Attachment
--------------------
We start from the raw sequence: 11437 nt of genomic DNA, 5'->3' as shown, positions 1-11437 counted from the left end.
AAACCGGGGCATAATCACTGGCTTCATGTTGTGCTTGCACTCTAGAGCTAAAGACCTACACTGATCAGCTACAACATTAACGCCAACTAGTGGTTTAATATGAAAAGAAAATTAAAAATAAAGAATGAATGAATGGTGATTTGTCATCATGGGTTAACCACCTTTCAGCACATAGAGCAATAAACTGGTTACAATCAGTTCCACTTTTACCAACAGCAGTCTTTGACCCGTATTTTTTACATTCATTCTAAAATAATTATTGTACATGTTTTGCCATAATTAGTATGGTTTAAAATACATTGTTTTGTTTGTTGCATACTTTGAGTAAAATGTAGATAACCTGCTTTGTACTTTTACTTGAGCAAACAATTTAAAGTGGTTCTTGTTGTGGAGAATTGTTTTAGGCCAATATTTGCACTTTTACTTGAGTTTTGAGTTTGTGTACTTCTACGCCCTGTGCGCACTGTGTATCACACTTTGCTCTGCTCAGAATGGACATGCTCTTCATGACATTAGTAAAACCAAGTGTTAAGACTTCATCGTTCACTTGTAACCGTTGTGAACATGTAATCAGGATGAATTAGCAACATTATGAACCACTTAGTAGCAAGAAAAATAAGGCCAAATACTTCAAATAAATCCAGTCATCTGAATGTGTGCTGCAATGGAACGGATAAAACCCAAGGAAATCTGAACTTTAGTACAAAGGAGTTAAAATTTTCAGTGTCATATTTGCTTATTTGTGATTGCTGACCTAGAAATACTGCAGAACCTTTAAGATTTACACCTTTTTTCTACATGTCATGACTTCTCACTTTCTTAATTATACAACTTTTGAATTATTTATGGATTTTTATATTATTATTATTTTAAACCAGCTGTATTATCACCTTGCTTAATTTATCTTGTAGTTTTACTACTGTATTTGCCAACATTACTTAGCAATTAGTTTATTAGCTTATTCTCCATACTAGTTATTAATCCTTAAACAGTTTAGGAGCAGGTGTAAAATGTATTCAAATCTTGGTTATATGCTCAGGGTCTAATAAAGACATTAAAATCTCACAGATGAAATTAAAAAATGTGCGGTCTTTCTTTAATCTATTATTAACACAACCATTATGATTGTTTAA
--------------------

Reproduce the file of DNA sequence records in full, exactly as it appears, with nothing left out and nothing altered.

We start from the raw sequence: 11437 nt of genomic DNA, 5'->3' as shown, positions 1-11437 counted from the left end.
AAACCGGGGCATAATCACTGGCTTCATGTTGTGCTTGCACTCTAGAGCTAAAGACCTACACTGATCAGCTACAACATTAACGCCAACTAGTGGTTTAATATGAAAAGAAAATTAAAAATAAAGAATGAATGAATGGTGATTTGTCATCATGGGTTAACCACCTTTCAGCACATAGAGCAATAAACTGGTTACAATCAGTTCCACTTTTACCAACAGCAGTCTTTGACCCGTATTTTTTACATTCATTCTAAAATAATTATTGTACATGTTTTGCCATAATTAGTATGGTTTAAAATACATTGTTTTGTTTGTTGCATACTTTGAGTAAAATGTAGATAACCTGCTTTGTACTTTTACTTGAGCAAACAATTTAAAGTGGTTCTTGTTGTGGAGAATTGTTTTAGGCCAATATTTGCACTTTTACTTGAGTTTTGAGTTTGTGTACTTCTACGCCCTGTGCGCACTGTGTATCACACTTTGCTCTGCTCAGAATGGACATGCTCTTCATGACATTAGTAAAACCAAGTGTTAAGACTTCATCGTTCACTTGTAACCGTTGTGAACATGTAATCAGGATGAATTAGCAACATTATGAACCACTTAGTAGCAAGAAAAATAAGGCCAAATACTTCAAATAAATCCAGTCATCTGAATGTGTGCTGCAATGGAACGGATAAAACCCAAGGAAATCTGAACTTTAGTACAAAGGAGTTAAAATTTTCAGTGTCATATTTGCTTATTTGTGATTGCTGACCTAGAAATACTGCAGAACCTTTAAGATTTACACCTTTTTTCTACATGTCATGACTTCTCACTTTCTTAATTATACAACTTTTGAATTATTTATGGATTTTTATATTATTATTATTTTAAACCAGCTGTATTATCACCTTGCTTAATTTATCTTGTAGTTTTACTACTGTATTTGCCAACATTACTTAGCAATTAGTTTATTAGCTTATTCTCCATACTAGTTATTAATCCTTAAACAGTTTAGGAGCAGGTGTAAAATGTATTCAAATCTTGGTTATATGCTCAGGGTCTAATAAAGACATTAAAATCTCACAGATGAAATTAAAAAATGTGCGGTCTTTCTTTAATCTATTATTAACACAACCATTATGATTGTTTAA